cruisers, which travelled abreast across the loch, setting up
a sonar curtain. Any target caught in the sound net was tracked.
Although Nessie did not surface during Operation Deepscan, several
large targets were recorded, which could not be explained. In
fact, one of the contacts tracked was larger than anything recorded
before at a similar depth.
would be difficult to deny that there is something unusual in
Loch Ness. There have been too many verifiable sightings, photographs
and sonar scans, which support the existence of some sort of
animate object. Still, the nagging questions arise: If there
is something in loch Ness, what sort of creature is it? How
did it get there?
verifiable sightings, as well as reliable photographs, seem
to agree more or less that Nessie has a long neck, small head,
large diamond-shaped flippers, and a powerful tail. Most estimates
of her length range from 15 to 50 feet. The most frequently
espoused hypothesis is that Nessie is a large marine reptile,
possibly a plesiosaur, which supposedly became extinct 70 million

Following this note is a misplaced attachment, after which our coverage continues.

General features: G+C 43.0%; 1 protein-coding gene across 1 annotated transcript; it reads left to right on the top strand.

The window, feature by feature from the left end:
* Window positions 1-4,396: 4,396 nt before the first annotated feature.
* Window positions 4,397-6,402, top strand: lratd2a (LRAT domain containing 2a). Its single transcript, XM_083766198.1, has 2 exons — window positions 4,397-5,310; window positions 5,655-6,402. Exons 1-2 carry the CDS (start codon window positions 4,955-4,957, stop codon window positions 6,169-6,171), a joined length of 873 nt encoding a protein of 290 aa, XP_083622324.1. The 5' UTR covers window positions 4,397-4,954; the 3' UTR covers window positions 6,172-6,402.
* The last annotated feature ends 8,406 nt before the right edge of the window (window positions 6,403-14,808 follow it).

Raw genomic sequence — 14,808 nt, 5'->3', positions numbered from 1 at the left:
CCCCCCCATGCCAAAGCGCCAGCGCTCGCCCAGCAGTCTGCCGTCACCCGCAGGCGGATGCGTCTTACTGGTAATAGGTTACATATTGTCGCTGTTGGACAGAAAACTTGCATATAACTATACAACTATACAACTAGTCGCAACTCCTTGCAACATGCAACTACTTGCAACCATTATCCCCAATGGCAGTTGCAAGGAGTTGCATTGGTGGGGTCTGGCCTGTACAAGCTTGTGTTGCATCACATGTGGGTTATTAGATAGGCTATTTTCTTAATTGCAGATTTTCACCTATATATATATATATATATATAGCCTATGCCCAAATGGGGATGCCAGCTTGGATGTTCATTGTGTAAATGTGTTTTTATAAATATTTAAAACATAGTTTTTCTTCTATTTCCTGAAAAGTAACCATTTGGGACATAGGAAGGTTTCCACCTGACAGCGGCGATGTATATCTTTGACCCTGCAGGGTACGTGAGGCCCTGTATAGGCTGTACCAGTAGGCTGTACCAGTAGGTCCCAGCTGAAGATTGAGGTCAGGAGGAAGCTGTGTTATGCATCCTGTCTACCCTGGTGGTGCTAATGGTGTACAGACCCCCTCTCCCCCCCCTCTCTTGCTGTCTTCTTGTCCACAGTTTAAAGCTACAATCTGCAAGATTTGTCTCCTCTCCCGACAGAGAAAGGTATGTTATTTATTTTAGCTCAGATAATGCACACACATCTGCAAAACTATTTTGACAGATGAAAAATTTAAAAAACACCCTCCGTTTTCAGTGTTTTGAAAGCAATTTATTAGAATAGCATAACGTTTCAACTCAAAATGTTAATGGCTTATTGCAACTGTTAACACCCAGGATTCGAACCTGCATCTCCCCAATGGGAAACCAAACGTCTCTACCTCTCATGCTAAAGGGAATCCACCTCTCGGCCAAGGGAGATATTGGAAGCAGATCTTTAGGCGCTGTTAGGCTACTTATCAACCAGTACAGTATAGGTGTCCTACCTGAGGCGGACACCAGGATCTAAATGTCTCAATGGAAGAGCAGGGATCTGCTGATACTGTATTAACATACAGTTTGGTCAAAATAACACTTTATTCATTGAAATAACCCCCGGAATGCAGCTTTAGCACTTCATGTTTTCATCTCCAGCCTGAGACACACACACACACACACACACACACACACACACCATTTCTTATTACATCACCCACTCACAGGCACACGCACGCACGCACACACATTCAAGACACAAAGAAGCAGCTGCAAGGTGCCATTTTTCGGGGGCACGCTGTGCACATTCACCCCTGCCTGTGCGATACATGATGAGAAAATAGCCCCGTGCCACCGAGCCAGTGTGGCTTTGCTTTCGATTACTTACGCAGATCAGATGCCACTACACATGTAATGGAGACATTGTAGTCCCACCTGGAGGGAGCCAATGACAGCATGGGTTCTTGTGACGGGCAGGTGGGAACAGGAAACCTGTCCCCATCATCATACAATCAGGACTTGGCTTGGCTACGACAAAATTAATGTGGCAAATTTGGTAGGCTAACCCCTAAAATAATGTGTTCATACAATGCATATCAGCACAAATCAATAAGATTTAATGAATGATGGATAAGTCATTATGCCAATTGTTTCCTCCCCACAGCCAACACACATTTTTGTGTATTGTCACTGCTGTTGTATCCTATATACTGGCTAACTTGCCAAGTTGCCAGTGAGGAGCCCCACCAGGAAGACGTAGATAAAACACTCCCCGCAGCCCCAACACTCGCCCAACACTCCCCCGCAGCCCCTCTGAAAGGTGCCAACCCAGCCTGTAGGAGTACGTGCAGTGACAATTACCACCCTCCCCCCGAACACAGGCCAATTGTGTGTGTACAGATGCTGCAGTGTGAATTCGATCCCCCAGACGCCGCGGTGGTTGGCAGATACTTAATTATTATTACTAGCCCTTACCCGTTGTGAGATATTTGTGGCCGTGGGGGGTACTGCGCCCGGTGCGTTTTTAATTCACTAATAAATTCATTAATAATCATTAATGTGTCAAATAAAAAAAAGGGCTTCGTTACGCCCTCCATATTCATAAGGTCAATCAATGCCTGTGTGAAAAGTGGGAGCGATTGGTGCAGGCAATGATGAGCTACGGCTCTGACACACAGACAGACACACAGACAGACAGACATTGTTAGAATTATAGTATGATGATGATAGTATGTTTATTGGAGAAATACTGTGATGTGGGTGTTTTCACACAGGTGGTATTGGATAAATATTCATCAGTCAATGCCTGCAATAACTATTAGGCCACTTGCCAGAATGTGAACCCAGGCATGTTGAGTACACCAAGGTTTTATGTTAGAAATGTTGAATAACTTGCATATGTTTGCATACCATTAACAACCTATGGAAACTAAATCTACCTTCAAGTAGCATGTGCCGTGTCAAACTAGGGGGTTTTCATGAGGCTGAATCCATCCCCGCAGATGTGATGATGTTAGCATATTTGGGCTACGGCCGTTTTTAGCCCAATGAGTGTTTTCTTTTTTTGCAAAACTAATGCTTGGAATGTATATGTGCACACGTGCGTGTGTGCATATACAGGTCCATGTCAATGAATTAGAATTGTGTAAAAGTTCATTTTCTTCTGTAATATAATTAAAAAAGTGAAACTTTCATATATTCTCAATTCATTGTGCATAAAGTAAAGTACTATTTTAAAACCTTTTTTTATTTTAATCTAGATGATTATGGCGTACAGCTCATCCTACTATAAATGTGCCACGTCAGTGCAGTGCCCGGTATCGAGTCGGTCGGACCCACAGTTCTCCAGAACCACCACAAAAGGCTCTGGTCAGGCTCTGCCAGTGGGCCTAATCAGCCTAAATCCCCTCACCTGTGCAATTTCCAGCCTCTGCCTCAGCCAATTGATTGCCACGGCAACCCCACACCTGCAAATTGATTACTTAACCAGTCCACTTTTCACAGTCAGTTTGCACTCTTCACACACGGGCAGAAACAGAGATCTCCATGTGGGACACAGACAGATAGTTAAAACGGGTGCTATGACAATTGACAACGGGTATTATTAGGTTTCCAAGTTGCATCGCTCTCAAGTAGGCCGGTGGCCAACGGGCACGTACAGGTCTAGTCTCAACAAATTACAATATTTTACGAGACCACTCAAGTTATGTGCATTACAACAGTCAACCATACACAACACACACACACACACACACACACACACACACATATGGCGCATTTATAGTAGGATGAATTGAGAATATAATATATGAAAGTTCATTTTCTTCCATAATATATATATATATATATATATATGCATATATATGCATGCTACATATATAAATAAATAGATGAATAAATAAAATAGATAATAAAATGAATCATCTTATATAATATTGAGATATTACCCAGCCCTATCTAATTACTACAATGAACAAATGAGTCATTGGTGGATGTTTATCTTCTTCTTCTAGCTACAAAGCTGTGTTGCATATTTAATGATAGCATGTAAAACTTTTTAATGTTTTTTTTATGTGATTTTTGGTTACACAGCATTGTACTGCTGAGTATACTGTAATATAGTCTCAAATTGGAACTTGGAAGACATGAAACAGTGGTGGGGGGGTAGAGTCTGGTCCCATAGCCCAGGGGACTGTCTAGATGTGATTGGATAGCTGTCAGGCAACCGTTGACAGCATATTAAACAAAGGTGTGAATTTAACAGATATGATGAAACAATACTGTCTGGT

years ago. The theory is not as fantastic as it may first appear.
A coelacanth, a species of fish once thought to have become
extinct 70 million years ago, was caught near Madagascar in
explanation for the presence of an unusual creature in Loch
Ness is that Nessie--or perhaps several Nessies--might have
strayed into the loch at the end of the last Ice Age, 10,000
to 12,000 years ago. Loch Ness was not then land-locked, but
was an arm of the North Sea. When the ice melted, the land rose,
creating an enclosed lake, and possibly cutting off the large
aquatic creatures from the open sea.
underwater photos of the loch are nearly impossible due to the
presence of peat that is carried into the loch from the rivers
and mountain burns. the peat remains suspended in the water,
making it murky beyond the top 50 feet. This is why the 'flipper
photos' are so significant. It also explains the necessity for
using sonar. Another obstacle to positively confirming, or refuting,
the monster's existence is the loch's immense size--about 20
to 25 miles long, a mile and a half wide, and at least 700 feet
deep (some say 970 feet). Even Operation Deepscan with its cruisers
and backup boats covered only 60 per cent of the loch.
I believe in Nessie? Well, being a person who loves Scotland
- I have to believe in Nessie.
you would like to visit Loch Ness as part of a highly personalized
small group tour of my native Scotland please e-mail me: